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The Instrat Foundation published a policy paper 2030: Analysis of the border coal phase-out year in the energy sector in Europe and Poland, which shows that Poland’s rapid coal phase-out in the energy industry is not only possible but also necessary in the light of Poland’s international commitments. Experts analyzed key climate and energy scenarios of renowned international institutions to reveal that Poland should abandon coal by 2030 at the latest.


A fast decarbonization pace of the Polish energy sector is necessary due to the implementation of international agreements, especially the Paris Agreement signed in 2015 by the then Prime Minister Beata Szydło. The agreement assumes that the signatory countries will commit to reducing their greenhouse gas emissions to halt the increase in the global average temperature below 2 degrees Celsius, with a target of 1.5°C. To implement the provisions of the Paris Agreement, all European Union member states, including Poland, must abandon coal combustion for power generation by 2030 at the latest.


The final year to quit coal is not accidental. It directly results from scenarios that limit global warming to 1.5°C, which the Intergovernmental Panel on Climate Change (IPCC) included in their report. These scenarios assume a near-complete discontinuation of electricity production from burning coal in OECD and EU countries by 2025, and by 2030 in the group of 1.5°C scenarios that project a low overshoot,”  said Paweł Czyżak from Instrat, co-author of the report.


Not only climatologists point to the year 2030 as the limit for Poland to move away from coal. The International Energy Agency (IEA) presented an ambitious scenario in its 2017 report Energy Technology Perspectives. Known for its extreme caution in designing energy production scenarios, the IEA describes a future close to the implementation of the Paris Agreement’s provisions by assuming that the production of electricity from coal ends in 2030 in all EU member states, including Poland.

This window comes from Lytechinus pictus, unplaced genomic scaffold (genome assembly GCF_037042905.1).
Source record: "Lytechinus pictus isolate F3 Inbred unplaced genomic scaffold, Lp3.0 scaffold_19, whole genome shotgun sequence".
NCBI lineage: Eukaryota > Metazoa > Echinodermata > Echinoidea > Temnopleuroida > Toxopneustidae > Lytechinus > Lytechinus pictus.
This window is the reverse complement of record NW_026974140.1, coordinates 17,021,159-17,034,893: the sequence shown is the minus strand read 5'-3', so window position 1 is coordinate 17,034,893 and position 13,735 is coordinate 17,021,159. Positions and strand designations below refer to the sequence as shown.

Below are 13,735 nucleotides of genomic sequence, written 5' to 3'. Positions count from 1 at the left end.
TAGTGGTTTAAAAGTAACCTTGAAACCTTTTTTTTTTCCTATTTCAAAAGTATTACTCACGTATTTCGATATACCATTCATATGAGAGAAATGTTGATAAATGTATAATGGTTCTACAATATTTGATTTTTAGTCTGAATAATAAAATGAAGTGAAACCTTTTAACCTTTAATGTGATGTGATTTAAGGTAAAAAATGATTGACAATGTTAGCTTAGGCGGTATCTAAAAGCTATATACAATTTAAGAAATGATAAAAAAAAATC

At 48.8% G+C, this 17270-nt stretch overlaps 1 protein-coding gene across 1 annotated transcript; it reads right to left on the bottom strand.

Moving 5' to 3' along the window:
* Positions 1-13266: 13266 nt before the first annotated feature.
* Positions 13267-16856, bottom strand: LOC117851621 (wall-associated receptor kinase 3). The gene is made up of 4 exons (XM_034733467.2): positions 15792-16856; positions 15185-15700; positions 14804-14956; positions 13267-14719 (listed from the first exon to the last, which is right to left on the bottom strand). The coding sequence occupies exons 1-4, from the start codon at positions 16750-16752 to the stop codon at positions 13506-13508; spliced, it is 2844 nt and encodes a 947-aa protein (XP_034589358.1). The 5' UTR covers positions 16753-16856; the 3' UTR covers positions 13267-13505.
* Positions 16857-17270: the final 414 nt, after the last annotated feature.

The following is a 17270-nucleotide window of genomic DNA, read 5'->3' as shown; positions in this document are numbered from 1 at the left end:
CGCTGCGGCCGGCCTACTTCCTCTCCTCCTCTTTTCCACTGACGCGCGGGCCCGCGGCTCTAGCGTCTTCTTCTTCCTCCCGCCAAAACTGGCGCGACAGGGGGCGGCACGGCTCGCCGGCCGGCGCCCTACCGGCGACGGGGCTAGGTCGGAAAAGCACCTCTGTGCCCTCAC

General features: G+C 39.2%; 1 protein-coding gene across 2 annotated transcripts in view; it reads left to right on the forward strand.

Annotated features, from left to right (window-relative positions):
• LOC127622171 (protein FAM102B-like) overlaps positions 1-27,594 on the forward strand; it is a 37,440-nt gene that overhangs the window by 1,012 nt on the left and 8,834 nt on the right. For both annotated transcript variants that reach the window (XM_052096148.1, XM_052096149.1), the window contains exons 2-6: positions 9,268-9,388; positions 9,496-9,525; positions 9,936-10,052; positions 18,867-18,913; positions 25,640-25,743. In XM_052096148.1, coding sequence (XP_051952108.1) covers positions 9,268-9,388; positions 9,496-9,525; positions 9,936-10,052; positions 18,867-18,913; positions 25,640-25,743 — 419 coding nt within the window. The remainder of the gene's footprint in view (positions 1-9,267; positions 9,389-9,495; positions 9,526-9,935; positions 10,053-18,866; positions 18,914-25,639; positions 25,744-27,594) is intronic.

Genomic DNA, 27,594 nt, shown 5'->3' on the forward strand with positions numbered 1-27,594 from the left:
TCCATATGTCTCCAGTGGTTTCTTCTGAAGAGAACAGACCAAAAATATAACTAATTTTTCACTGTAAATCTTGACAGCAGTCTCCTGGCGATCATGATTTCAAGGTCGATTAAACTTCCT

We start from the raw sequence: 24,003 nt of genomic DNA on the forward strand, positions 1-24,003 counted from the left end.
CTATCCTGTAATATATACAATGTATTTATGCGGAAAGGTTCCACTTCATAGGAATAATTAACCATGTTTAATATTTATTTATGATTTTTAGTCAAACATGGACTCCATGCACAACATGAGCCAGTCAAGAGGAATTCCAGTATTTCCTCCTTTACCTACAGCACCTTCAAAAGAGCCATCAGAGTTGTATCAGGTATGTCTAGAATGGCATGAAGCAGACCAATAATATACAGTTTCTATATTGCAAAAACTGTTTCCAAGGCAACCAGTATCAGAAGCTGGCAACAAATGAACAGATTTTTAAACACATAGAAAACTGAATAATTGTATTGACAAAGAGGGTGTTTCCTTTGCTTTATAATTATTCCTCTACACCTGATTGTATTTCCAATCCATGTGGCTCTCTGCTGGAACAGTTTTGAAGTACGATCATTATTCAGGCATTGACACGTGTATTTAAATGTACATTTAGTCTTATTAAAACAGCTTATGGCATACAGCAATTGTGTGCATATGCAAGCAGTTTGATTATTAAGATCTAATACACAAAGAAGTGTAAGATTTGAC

“Energy scenarios leave no doubt: changes in the energy sector must accelerate. The government can no longer delay the just energy transition, and the first step to implementation must be to set a date for the coal exit. The next decade should be one of revolutionary change in the energy sector. Even conservative institutions such as the International Energy Agency clearly indicate a scenario in which Europe and Poland will abandon burning coal by 2030. With the right political will, good strategy, and available funding, such a revolution is not only necessary but also possible” added Czyżak.


What is crucial in the whole decarbonization process is the sequence of actions, explains Michał Hetmański, co-author of the study. “Firstly, the energy industry itself is responsible for about half of all greenhouse gas emissions in Europe. Secondly, developed countries – including the EU – bear historically the greatest responsibility for greenhouse gas production and hence they are obligated to initiate leadership in climate policy. Coal-fired power plants will be the first to experience the rapid changes brought by the EU climate policy.”


Contact:
Michał Hetmański – michal.hetmanski@instrat.pl +48 513 748 019


Briefing: www.instrat.pl/en-2030-en-info
Analysis: www.instrat.pl/2030-en
Data supplement: www.bit.ly/instrat2030data
Executive summary


Czyżak, P., Hetmański, M., (2020). 2030: Analysis of the border coal phase-out year in the energy sector in Europe and Poland, Instrat Policy Paper 01/2020.


Authors of the report: Paweł Czyżak, Michał Hetmański


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